Presentation Title

Santa Monica Mountain Chaparral Ferns May Exhibit Reduced Genome Size

Faculty Mentor

Dr. Thomas L. Vandergon

Start Date

17-11-2018 12:30 PM

End Date

17-11-2018 2:30 PM

Location

HARBESON 24

Session

POSTER 2

Type of Presentation

Poster

Subject Area

biological_agricultural_sciences

Abstract

The Santa Monica Mountains (SMM) are home to two main vegetative zones, oak/sycamore dominated creek beds or riparian zones and shrub dominated chaparral zones. Eight fern species from across three families of ferns occupy niches in these riparian zones, but also may be found in the understory of the dryer chaparral. Research by Holmlund et al, has shown that some of these ferns are under extreme water stress and adaptations to very dry conditions are observed. These strategies include; being summer or dry deciduous, developing desiccation tolerance using a resurrection strategy, or “toughing it out” and staying evergreen with deep rhizomes and tolerating very low xylem pressures. Many SMM fern species, also have close relatives that reside in wetter habitats and therefore experience much less water related stress. Organismal stress, such as drought stress, in plants may be associated with whole genome responses that can result either in increased genome size from ploidy events, or reduction in genome size by processes involving removal of repetitive sequences. Within the fern phylum (Pteridophyta) there is a large range of known genome sizes and ploidy events are common. We wonder if drought stress may have induced changes in genomes within chaparral fern species. We hypothesized that the chaparral ferns will have significant genomic size differences compared to their wet habitat relatives. We measured vegetative cell genome sizes in seven species of chaparral ferns to determine if genome sizes were different from sister species or closely related ferns living in less water stressed environments. We found that at least for three species of chaparral ferns, their genome sizes are significantly smaller than their closest wet habitat relatives. The smaller genomes in some chaparral ferns may represent a survival strategy by lowering energy costs in cell replication.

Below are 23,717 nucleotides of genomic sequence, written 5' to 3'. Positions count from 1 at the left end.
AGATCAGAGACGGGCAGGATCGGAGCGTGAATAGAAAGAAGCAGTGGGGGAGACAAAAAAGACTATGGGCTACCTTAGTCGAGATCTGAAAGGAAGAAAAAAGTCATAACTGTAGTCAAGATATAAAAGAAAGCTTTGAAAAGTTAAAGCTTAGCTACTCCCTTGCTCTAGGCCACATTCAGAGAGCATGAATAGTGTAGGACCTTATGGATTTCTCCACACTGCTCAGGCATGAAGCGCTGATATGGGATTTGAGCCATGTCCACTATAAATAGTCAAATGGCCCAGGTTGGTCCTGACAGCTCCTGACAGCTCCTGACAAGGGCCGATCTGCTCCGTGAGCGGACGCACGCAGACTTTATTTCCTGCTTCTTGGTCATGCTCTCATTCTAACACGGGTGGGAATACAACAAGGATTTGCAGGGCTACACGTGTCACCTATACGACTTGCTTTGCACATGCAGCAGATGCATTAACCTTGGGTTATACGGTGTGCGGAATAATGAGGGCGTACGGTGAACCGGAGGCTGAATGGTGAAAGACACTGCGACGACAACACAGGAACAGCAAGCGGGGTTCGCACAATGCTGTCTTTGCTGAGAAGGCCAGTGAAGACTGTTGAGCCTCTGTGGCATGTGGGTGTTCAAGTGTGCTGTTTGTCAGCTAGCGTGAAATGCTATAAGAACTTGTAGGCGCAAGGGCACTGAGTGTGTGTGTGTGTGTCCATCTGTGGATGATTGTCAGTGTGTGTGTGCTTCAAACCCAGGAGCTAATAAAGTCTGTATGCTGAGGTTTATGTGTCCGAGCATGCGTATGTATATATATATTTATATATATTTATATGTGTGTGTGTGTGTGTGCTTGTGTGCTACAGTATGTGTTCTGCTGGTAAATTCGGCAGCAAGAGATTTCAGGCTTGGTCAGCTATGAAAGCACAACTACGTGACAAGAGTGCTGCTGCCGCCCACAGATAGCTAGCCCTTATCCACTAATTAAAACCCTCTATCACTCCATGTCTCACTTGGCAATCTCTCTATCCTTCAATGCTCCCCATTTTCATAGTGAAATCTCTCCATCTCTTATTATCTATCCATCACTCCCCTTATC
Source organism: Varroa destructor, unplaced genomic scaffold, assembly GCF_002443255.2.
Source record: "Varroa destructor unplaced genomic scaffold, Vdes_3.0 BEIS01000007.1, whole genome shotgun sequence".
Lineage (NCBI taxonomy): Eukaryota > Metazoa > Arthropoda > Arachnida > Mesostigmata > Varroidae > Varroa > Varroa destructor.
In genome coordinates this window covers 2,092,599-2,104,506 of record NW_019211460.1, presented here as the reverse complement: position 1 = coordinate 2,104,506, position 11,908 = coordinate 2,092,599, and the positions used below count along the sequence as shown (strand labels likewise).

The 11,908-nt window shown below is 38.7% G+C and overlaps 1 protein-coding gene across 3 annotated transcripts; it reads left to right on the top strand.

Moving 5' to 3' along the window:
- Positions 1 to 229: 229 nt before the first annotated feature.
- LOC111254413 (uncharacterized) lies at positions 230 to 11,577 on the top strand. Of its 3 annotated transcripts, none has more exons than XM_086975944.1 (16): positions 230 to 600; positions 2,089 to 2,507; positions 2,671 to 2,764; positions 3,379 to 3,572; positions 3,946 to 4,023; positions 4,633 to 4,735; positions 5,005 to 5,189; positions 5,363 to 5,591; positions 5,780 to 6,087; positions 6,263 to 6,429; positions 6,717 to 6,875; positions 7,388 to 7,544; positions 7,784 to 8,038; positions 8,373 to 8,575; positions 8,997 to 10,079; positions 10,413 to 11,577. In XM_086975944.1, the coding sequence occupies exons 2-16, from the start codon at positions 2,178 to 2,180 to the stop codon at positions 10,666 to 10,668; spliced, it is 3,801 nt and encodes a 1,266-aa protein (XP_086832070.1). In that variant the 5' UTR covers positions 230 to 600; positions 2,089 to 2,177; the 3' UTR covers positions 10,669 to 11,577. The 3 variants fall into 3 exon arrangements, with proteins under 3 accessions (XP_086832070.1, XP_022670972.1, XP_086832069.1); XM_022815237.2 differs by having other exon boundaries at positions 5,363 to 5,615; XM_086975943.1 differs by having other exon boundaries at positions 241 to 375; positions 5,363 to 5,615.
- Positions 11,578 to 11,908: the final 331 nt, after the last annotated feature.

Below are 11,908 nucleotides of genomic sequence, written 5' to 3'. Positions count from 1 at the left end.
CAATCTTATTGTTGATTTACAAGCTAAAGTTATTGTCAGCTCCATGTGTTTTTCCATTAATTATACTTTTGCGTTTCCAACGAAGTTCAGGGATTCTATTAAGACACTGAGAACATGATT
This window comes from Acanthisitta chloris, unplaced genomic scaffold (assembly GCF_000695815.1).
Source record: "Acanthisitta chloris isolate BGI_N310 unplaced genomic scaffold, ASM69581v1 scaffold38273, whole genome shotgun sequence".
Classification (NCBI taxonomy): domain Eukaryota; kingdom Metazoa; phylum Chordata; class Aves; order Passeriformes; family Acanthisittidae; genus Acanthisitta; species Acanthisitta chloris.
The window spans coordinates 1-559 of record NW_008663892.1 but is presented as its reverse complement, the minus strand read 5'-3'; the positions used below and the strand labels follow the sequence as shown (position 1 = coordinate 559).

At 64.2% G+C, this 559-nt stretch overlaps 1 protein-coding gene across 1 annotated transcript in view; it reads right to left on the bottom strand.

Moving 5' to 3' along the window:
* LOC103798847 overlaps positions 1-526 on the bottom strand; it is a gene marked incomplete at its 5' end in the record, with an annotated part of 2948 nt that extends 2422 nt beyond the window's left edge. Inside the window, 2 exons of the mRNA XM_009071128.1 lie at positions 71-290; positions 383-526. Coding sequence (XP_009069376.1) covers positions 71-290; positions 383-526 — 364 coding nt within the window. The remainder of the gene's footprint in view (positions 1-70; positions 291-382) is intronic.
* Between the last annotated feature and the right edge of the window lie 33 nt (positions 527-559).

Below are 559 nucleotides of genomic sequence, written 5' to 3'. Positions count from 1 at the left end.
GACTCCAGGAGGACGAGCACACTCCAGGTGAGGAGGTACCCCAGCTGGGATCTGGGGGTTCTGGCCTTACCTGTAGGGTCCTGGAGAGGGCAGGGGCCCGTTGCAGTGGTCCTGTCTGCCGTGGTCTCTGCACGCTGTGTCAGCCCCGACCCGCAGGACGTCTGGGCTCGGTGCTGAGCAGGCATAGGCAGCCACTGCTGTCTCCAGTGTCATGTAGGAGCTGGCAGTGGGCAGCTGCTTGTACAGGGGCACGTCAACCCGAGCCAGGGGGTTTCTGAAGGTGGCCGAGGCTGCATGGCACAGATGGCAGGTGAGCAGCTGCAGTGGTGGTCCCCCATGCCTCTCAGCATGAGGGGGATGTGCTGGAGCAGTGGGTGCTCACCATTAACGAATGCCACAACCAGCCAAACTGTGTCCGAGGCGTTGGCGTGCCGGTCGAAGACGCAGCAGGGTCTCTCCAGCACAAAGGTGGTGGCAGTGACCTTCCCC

Summary of research results to be presented

We measured vegetative cell genome sizes in seven species of chaparral ferns to determine if genome sizes were different from sister species or closely related ferns living in less water stressed environments. We found that at least for three species of chaparral ferns, their genome sizes are significantly smaller than their closest wet habitat relatives. However one species exhibited a larger genome size; this larger size could potentially be the result of a polyploidy event which is the focus of ongoing research. The smaller genomes in some chaparral ferns may represent a survival strategy by lowering energy costs in cell replication.

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Nov 17th, 12:30 PM Nov 17th, 2:30 PM

Santa Monica Mountain Chaparral Ferns May Exhibit Reduced Genome Size

HARBESON 24

The Santa Monica Mountains (SMM) are home to two main vegetative zones, oak/sycamore dominated creek beds or riparian zones and shrub dominated chaparral zones. Eight fern species from across three families of ferns occupy niches in these riparian zones, but also may be found in the understory of the dryer chaparral. Research by Holmlund et al, has shown that some of these ferns are under extreme water stress and adaptations to very dry conditions are observed. These strategies include; being summer or dry deciduous, developing desiccation tolerance using a resurrection strategy, or “toughing it out” and staying evergreen with deep rhizomes and tolerating very low xylem pressures. Many SMM fern species, also have close relatives that reside in wetter habitats and therefore experience much less water related stress. Organismal stress, such as drought stress, in plants may be associated with whole genome responses that can result either in increased genome size from ploidy events, or reduction in genome size by processes involving removal of repetitive sequences. Within the fern phylum (Pteridophyta) there is a large range of known genome sizes and ploidy events are common. We wonder if drought stress may have induced changes in genomes within chaparral fern species. We hypothesized that the chaparral ferns will have significant genomic size differences compared to their wet habitat relatives. We measured vegetative cell genome sizes in seven species of chaparral ferns to determine if genome sizes were different from sister species or closely related ferns living in less water stressed environments. We found that at least for three species of chaparral ferns, their genome sizes are significantly smaller than their closest wet habitat relatives. The smaller genomes in some chaparral ferns may represent a survival strategy by lowering energy costs in cell replication.